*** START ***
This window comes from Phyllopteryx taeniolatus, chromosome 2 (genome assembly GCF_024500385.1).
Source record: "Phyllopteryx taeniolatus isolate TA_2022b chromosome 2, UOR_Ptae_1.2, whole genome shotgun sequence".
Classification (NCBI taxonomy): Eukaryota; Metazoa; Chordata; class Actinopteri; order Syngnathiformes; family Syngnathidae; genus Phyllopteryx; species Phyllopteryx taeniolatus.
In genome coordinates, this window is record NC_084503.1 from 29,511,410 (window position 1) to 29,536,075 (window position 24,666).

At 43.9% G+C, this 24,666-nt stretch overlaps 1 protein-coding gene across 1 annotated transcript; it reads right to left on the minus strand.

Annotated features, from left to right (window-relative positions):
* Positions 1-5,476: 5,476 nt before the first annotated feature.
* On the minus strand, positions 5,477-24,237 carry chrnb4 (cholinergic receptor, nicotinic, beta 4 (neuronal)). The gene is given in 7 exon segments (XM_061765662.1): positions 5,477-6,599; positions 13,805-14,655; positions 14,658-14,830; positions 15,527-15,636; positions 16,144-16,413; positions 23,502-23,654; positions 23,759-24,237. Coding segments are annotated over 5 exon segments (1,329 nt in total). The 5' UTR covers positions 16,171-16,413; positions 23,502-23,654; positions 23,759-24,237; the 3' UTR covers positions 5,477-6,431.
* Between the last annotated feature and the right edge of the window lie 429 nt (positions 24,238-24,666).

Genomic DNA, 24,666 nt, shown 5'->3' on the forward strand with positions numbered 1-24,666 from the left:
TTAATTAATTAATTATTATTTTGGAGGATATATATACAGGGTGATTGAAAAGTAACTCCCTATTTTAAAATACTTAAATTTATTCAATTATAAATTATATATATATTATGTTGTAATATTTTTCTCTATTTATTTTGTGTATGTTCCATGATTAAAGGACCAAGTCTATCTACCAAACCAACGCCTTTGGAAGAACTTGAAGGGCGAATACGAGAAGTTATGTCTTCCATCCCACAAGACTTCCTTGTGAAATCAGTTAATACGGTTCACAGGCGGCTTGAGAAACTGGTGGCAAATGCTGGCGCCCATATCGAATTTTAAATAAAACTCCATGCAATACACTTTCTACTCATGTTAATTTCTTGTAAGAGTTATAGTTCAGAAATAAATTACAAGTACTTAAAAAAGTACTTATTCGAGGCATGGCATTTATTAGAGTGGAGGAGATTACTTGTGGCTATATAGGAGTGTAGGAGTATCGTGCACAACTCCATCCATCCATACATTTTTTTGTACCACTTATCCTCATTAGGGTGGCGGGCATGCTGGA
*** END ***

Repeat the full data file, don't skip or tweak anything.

This window comes from Phyllopteryx taeniolatus, chromosome 2 (genome assembly GCF_024500385.1).
Source record: "Phyllopteryx taeniolatus isolate TA_2022b chromosome 2, UOR_Ptae_1.2, whole genome shotgun sequence".
Classification (NCBI taxonomy): Eukaryota; Metazoa; Chordata; class Actinopteri; order Syngnathiformes; family Syngnathidae; genus Phyllopteryx; species Phyllopteryx taeniolatus.
In genome coordinates, this window is record NC_084503.1 from 29,511,410 (window position 1) to 29,536,075 (window position 24,666).

At 43.9% G+C, this 24,666-nt stretch overlaps 1 protein-coding gene across 1 annotated transcript; it reads right to left on the minus strand.

Annotated features, from left to right (window-relative positions):
* Positions 1-5,476: 5,476 nt before the first annotated feature.
* On the minus strand, positions 5,477-24,237 carry chrnb4 (cholinergic receptor, nicotinic, beta 4 (neuronal)). The gene is given in 7 exon segments (XM_061765662.1): positions 5,477-6,599; positions 13,805-14,655; positions 14,658-14,830; positions 15,527-15,636; positions 16,144-16,413; positions 23,502-23,654; positions 23,759-24,237. Coding segments are annotated over 5 exon segments (1,329 nt in total). The 5' UTR covers positions 16,171-16,413; positions 23,502-23,654; positions 23,759-24,237; the 3' UTR covers positions 5,477-6,431.
* Between the last annotated feature and the right edge of the window lie 429 nt (positions 24,238-24,666).

Genomic DNA, 24,666 nt, shown 5'->3' on the forward strand with positions numbered 1-24,666 from the left:
TTAATTAATTAATTATTATTTTGGAGGATATATATACAGGGTGATTGAAAAGTAACTCCCTATTTTAAAATACTTAAATTTATTCAATTATAAATTATATATATATTATGTTGTAATATTTTTCTCTATTTATTTTGTGTATGTTCCATGATTAAAGGACCAAGTCTATCTACCAAACCAACGCCTTTGGAAGAACTTGAAGGGCGAATACGAGAAGTTATGTCTTCCATCCCACAAGACTTCCTTGTGAAATCAGTTAATACGGTTCACAGGCGGCTTGAGAAACTGGTGGCAAATGCTGGCGCCCATATCGAATTTTAAATAAAACTCCATGCAATACACTTTCTACTCATGTTAATTTCTTGTAAGAGTTATAGTTCAGAAATAAATTACAAGTACTTAAAAAAGTACTTATTCGAGGCATGGCATTTATTAGAGTGGAGGAGATTACTTGTGGCTATATAGGAGTGTAGGAGTATCGTGCACAACTCCATCCATCCATACATTTTTTTGTACCACTTATCCTCATTAGGGTGGCGGGCATGCTGGA